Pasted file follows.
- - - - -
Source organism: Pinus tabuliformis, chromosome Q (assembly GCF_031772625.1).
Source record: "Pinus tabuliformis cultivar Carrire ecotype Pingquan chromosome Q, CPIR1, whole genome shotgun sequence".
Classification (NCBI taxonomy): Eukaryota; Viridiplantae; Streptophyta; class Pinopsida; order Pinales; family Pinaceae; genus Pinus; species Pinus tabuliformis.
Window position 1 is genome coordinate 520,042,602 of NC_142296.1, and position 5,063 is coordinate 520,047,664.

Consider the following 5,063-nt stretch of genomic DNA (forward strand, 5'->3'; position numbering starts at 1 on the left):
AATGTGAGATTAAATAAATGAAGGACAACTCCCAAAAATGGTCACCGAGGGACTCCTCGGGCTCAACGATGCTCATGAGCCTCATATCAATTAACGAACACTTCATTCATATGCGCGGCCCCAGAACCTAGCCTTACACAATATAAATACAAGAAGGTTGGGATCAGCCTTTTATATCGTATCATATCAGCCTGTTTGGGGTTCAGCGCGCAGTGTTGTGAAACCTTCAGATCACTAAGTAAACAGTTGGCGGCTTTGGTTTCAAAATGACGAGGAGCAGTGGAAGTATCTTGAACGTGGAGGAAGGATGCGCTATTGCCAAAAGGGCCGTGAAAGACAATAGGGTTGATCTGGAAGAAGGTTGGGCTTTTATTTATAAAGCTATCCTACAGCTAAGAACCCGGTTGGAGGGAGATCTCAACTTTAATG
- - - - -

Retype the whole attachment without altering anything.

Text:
Source organism: Pinus tabuliformis, chromosome Q (assembly GCF_031772625.1).
Source record: "Pinus tabuliformis cultivar Carrire ecotype Pingquan chromosome Q, CPIR1, whole genome shotgun sequence".
Classification (NCBI taxonomy): Eukaryota; Viridiplantae; Streptophyta; class Pinopsida; order Pinales; family Pinaceae; genus Pinus; species Pinus tabuliformis.
Window position 1 is genome coordinate 520,042,602 of NC_142296.1, and position 5,063 is coordinate 520,047,664.

Consider the following 5,063-nt stretch of genomic DNA (forward strand, 5'->3'; position numbering starts at 1 on the left):
AATGTGAGATTAAATAAATGAAGGACAACTCCCAAAAATGGTCACCGAGGGACTCCTCGGGCTCAACGATGCTCATGAGCCTCATATCAATTAACGAACACTTCATTCATATGCGCGGCCCCAGAACCTAGCCTTACACAATATAAATACAAGAAGGTTGGGATCAGCCTTTTATATCGTATCATATCAGCCTGTTTGGGGTTCAGCGCGCAGTGTTGTGAAACCTTCAGATCACTAAGTAAACAGTTGGCGGCTTTGGTTTCAAAATGACGAGGAGCAGTGGAAGTATCTTGAACGTGGAGGAAGGATGCGCTATTGCCAAAAGGGCCGTGAAAGACAATAGGGTTGATCTGGAAGAAGGTTGGGCTTTTATTTATAAAGCTATCCTACAGCTAAGAACCCGGTTGGAGGGAGATCTCAACTTTAATG